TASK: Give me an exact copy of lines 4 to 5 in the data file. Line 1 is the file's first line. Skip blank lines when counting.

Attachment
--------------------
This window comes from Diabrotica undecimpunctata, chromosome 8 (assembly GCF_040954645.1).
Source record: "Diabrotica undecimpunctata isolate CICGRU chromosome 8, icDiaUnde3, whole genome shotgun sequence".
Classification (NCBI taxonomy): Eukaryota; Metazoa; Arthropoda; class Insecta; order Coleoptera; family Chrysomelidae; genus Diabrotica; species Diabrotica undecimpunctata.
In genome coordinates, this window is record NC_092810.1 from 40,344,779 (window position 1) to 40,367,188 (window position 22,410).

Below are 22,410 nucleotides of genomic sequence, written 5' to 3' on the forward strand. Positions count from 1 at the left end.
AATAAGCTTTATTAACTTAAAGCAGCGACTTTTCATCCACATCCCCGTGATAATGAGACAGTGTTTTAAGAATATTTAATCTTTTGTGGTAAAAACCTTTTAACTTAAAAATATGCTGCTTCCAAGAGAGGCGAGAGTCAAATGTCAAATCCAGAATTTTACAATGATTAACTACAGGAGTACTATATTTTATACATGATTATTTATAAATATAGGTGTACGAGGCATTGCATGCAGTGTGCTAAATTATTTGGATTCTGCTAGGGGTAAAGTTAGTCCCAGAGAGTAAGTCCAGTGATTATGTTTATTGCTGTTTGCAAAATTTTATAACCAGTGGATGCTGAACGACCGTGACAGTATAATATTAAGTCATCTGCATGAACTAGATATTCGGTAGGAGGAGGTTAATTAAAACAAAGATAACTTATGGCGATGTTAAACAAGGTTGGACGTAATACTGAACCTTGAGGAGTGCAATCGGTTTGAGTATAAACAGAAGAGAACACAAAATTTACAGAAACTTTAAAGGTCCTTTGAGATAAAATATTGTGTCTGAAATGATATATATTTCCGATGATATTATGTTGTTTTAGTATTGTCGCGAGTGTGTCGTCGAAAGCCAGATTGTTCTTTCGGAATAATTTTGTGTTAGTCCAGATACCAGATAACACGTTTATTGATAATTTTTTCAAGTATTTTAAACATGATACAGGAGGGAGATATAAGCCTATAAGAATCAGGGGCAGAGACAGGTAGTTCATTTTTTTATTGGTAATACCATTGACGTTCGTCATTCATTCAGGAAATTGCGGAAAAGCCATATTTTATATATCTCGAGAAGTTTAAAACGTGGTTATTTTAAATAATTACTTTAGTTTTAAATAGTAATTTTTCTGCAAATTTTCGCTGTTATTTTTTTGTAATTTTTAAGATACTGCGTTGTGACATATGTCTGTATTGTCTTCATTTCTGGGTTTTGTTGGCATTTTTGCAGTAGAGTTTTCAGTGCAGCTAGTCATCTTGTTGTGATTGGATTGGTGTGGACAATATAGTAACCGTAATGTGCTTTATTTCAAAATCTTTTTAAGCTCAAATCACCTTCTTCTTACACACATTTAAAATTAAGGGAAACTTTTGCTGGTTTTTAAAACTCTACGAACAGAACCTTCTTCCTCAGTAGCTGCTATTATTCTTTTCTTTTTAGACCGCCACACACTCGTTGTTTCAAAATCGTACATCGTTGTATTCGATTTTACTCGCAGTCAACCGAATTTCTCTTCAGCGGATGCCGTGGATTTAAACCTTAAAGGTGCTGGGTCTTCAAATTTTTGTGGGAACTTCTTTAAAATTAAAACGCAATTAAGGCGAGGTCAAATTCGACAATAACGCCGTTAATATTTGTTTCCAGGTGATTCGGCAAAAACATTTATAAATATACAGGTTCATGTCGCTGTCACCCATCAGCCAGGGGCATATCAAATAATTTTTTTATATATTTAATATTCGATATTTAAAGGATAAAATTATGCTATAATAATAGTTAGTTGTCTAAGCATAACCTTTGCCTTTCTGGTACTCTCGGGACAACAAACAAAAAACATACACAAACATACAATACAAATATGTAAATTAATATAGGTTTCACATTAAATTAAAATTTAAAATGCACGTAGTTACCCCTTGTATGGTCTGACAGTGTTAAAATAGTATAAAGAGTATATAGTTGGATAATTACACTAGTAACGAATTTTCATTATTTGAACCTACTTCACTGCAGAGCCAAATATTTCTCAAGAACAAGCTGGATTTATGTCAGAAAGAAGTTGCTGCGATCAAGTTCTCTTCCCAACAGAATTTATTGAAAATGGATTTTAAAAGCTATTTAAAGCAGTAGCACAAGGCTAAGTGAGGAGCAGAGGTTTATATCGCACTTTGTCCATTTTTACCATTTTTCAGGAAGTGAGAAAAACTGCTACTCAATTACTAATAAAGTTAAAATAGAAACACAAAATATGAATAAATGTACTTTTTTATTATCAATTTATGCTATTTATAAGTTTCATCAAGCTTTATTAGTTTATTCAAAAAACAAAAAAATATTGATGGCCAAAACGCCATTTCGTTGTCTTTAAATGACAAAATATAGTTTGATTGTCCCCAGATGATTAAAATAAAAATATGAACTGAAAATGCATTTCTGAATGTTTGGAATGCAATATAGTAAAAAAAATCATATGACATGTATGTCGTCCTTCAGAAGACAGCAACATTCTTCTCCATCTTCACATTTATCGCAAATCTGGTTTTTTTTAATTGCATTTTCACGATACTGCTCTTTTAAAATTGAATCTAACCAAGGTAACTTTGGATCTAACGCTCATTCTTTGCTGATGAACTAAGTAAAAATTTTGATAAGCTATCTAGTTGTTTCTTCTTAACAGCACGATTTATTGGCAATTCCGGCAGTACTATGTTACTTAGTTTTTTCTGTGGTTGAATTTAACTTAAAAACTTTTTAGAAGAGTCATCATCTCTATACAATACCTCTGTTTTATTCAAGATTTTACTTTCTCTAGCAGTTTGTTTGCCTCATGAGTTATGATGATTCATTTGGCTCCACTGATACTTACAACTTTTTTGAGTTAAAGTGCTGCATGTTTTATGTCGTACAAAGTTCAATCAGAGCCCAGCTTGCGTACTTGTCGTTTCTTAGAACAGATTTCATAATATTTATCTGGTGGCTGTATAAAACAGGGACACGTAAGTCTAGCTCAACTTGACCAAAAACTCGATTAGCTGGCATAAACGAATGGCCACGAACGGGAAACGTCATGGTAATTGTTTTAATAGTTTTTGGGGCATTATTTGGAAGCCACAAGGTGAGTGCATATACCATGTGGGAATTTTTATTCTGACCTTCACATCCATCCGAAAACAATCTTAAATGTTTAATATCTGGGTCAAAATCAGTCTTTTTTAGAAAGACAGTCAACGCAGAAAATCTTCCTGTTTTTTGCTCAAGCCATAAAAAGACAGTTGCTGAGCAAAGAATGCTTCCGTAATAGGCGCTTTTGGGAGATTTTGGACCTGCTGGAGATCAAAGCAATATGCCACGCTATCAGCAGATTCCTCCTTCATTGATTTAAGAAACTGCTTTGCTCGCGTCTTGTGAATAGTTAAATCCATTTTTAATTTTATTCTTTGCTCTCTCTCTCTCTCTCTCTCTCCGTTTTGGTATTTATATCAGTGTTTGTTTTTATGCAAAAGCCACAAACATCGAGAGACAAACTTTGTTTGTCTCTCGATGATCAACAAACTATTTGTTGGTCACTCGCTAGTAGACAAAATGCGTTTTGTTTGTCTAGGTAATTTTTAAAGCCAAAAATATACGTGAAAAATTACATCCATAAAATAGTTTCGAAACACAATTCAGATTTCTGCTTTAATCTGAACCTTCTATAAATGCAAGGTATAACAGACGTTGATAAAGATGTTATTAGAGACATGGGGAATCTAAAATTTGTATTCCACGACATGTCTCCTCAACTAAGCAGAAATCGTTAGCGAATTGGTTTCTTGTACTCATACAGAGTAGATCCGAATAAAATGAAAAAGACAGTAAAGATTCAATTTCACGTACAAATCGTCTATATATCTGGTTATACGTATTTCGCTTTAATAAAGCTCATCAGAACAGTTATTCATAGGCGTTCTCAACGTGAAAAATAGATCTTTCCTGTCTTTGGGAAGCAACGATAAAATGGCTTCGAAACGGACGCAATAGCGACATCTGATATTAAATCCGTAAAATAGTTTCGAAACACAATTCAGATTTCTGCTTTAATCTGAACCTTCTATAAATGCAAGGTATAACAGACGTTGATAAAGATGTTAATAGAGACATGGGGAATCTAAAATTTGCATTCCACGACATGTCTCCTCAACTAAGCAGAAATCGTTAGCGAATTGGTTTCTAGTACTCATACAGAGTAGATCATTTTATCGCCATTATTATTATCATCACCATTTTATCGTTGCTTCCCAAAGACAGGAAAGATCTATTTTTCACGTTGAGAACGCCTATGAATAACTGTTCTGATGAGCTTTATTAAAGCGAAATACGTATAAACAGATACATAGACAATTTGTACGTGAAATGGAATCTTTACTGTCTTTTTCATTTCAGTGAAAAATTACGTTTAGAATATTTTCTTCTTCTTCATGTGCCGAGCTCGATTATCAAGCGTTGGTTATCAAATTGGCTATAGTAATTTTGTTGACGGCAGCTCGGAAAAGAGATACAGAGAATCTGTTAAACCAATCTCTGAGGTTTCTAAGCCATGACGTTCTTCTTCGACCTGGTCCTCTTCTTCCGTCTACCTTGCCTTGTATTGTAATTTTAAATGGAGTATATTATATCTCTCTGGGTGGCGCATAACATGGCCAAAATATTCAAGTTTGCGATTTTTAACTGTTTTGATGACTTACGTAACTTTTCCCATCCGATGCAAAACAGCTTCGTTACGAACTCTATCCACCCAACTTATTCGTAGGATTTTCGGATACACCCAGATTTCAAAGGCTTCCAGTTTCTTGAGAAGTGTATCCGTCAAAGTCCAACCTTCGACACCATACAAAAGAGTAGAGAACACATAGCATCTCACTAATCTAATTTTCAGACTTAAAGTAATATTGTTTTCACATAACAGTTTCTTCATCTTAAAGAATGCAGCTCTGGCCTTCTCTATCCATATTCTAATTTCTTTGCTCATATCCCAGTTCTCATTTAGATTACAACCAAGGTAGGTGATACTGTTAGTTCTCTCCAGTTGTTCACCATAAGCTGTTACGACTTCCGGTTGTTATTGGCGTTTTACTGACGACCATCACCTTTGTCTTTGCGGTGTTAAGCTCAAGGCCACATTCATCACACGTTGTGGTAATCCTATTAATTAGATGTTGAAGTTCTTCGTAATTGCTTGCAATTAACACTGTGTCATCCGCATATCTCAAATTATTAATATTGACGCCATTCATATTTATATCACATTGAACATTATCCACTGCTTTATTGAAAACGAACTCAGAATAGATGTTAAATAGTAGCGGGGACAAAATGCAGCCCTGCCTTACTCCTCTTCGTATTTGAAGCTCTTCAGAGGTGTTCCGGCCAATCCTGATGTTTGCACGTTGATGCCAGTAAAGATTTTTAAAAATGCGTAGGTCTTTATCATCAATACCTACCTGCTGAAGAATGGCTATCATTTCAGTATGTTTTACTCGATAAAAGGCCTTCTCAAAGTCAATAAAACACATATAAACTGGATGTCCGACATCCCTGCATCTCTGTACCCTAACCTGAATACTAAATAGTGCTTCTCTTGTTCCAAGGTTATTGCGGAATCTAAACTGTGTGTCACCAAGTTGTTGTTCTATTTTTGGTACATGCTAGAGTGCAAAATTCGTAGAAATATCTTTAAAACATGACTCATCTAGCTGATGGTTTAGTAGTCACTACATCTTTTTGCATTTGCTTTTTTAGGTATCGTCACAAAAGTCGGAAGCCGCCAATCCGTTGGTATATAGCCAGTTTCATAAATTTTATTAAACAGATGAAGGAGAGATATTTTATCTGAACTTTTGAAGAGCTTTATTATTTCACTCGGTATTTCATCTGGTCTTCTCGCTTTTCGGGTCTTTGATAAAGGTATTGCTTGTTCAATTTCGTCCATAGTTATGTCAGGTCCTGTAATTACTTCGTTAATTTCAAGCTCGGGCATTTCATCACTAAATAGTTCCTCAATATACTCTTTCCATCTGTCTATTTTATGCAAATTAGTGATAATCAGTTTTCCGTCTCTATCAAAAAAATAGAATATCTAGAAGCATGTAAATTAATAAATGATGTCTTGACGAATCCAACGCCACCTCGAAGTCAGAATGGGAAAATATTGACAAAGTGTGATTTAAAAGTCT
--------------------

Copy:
In genome coordinates, this window is record NC_092810.1 from 40,344,779 (window position 1) to 40,367,188 (window position 22,410).

Below are 22,410 nucleotides of genomic sequence, written 5' to 3' on the forward strand. Positions count from 1 at the left end.